Quiet Nights

August 28, 2010

Sometimes I literally can’t write creatively or otherwise. I have a mind full of thoughts and a heart that’s wide awake with excitement or bewilderment or happiness, and I can sit up ridiculously late thinking and not produce anything. I sit and wait and hope I can make something happen…so I have “something to show for the evening”. The more I consider this attitude, the more destructive and contrary it seems.

The quiet nights can leave us with such good. Excitement briefly lasts. Grief has its seasons. Life remains, and there is no greeting card for us to “Have a Regular Sort of Day”. All the times between the excitement, life continues, and enjoying those times and treasuring them shows a type of contentment for life itself that is rare and valuable. Live with others during their best and their worst, but it is during the routine times of life that character is revealed. The value of the day includes the value of the day itself. Life is life, and life is good, even on quiet nights.

The overwhelming thought I have is that some things in life are entirely indescribable. Words just don’t do justice to them. If they were defined, they would seem limited. If they are undefined, they confound us.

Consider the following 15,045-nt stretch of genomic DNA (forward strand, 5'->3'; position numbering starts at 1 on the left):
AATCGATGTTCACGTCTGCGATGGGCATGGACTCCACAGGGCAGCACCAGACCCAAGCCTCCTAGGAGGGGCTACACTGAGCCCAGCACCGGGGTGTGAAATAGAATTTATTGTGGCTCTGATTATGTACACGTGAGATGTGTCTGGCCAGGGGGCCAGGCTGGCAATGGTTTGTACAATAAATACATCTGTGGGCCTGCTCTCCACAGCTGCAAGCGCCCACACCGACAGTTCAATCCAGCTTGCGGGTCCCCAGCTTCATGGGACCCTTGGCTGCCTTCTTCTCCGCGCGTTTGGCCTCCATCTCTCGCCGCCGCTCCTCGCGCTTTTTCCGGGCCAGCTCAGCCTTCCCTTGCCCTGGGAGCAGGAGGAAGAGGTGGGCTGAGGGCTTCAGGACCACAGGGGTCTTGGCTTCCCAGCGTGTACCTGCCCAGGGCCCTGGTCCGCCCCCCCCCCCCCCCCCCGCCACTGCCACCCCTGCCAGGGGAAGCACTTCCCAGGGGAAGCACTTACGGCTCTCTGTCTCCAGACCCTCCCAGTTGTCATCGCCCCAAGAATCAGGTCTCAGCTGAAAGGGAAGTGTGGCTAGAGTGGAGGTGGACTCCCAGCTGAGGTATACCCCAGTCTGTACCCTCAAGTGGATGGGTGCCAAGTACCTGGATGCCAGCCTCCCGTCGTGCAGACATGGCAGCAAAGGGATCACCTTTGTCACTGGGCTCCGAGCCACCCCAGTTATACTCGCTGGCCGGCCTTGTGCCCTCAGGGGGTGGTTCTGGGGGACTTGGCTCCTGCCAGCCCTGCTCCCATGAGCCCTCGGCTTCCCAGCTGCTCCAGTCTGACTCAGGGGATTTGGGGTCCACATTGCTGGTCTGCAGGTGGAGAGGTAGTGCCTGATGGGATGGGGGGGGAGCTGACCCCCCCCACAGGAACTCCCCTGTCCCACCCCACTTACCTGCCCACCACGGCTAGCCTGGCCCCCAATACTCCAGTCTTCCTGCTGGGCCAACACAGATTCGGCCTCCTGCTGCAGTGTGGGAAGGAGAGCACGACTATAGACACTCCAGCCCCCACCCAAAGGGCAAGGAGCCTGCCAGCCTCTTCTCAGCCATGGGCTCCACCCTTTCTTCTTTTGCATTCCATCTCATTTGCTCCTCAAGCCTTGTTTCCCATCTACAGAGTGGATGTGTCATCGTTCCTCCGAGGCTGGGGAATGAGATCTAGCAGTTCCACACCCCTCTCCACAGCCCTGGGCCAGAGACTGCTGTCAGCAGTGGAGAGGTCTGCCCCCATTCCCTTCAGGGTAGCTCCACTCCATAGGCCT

Life is…well, everything. This combination of duty and freedom; a contrast of routine and spontaneity; playing out in time and space; sometimes being solitary and other times having company; as one who is inspired and one who has the capacity to be inspiring; an experience that is ever-changing and somewhat static; in some respects, menial and others, significant; experiencing and manipulating the tangible and intangible; being the artist, the gallery guest, and the gallery itself; the conversation of the natural and the supernatural; the play between the mortal and the divine. Those are words– just a few descriptors of the indescribable. Without meaning, the words are dead.

I am simply living, and life is good. The days are full and yielding much. I think that a thing so good and so deep, so rich and so faceted as life sometimes ought to leave us speechless, in whatever way the situations bring.

A foolish person would try to count the stars so intently as to disregard their brightness.

A heartless person would only count tears instead of offering help and sympathy.

The number of stars or tears may matter, but to disregard their substance would be ignorance.

To produce words to describe a life without essence or to describe life and not live it depreciates the value of it entirely.

Sometimes, silence serves us best.

May the quiet nights bring you wonderful, indescribable things.


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